How to Adhere to Your Medication Schedule

Medicines don’t do much good when they never leave the bottle. And yet the American Heart Association estimates that 12 percent of all Americans don’t take their medications after getting a prescription. Another 12 percent don’t fill their prescriptions in the first place. When patients do try to follow their doctor’s instructions, they often miss a dose or take less than their doctors recommend.

The results can be disastrous. According to the AHA, 10 percent of all hospital admissions are a direct result of a patient’s failure to take prescription medicines correctly.

Even health care professionals aren’t always reliable when it comes to taking medicine. A study published in the Southern Medical Journal found that about 20 percent of doctors and nurses regularly missed doses. The most common excuse: They were just too busy or forgot to pop a pill.

Some types of medications are easier to neglect than others. People who have migraine attacks aren’t likely to forget to take their painkillers. At the other end of the spectrum, drugs prescribed to treat “silent” conditions such as high blood pressure or high cholesterol are especially likely to collect dust in the medicine cabinet, says Nancy Houston Miller, RN, associate director of the Cardiac Rehabilitation Program at Stanford Medical Center. Over the years, she has seen countless patients who put their health at risk by not taking their medications. She also knows that most patients, with a little help and encouragement, can do what it takes to stay healthy.

Finding motivation

If your doctor has prescribed a drug that works without you noticing any changes, you may need extra motivation to take your pills. A little solid proof that the drug is actually working will go a long way. If you’re taking medicine for hypertension, track your progress with a home blood pressure monitor. Likewise, you can buy a test kit to check your cholesterol levels. At a minimum, patients with high cholesterol should have their levels checked regularly, Houston Miller says.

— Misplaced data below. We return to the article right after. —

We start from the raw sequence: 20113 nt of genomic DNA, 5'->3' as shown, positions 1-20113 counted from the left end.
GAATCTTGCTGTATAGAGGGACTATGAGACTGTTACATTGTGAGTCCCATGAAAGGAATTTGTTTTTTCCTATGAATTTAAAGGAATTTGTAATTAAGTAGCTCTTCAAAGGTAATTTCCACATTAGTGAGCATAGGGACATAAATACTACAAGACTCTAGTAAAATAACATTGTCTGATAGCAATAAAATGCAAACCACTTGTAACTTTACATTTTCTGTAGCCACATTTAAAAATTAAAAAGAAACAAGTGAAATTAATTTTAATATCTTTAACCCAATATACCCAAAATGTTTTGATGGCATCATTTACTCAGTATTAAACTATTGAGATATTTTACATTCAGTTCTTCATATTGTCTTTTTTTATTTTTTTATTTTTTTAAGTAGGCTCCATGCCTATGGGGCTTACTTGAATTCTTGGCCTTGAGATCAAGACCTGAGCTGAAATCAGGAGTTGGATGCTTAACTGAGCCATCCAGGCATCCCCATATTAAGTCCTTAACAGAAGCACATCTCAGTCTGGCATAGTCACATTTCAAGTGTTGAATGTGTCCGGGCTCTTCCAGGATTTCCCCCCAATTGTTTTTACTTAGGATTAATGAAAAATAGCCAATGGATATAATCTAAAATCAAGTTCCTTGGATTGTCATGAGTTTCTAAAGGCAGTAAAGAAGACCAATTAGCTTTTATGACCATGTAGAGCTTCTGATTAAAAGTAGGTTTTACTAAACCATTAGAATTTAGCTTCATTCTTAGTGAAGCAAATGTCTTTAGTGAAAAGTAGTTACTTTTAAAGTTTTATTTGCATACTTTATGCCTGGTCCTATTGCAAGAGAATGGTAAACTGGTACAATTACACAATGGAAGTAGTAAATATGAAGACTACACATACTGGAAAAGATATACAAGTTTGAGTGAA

Antibiotics pose a special problem. Most patients start to feel better long before they get to the last pill. It can be very tempting to “forget” to finish the bottle, especially if the drugs are causing side effects. But if you stop taking your antibiotics before the prescription runs out, you could be creating a “super bug” that’s resistant to antibiotics. The first few pills will have killed the germs that are especially sensitive to antibiotics, leaving the tougher germs behind. If you don’t finish off these stragglers, they could rally to form a new, tough-to-treat infection.

Juggling prescriptions

Staying motivated is only half of the battle. Even patients who intend to take their pills religiously can make mistakes, Houston Miller says. They can take the pills at the wrong time of day, they may take the wrong number of pills, or they may take their pills on an empty stomach instead of with a meal (or vice versa). Slip-ups are especially common when patients try to juggle several prescriptions at once. According to the American Heart Association, nearly 60 percent of patients taking five or more medications take them improperly.

If you’re having trouble keeping track of your prescriptions, a little preparation goes a long way. The job starts in the doctor’s office. Make sure your doctor clearly explains exactly how every drug should be taken. If communication isn’t your doctor’s strong point, ask questions until you’re satisfied. If you’re still having trouble communicating, consider looking for a new doctor. If your doctor isn’t available, talk to your pharmacist when you pick up the prescription. A pharmacist is a goldmine of information about medications, and can tell you how often the drug should be taken, whether it can be taken with meals, and whether you can take it with other drugs.

Your doctor also has a lot to learn from you. Be sure to tell him or her about every medication you’re taking, including over-the-counter drugs and herbal supplements. Many drugs can interact in harmful ways with other drugs.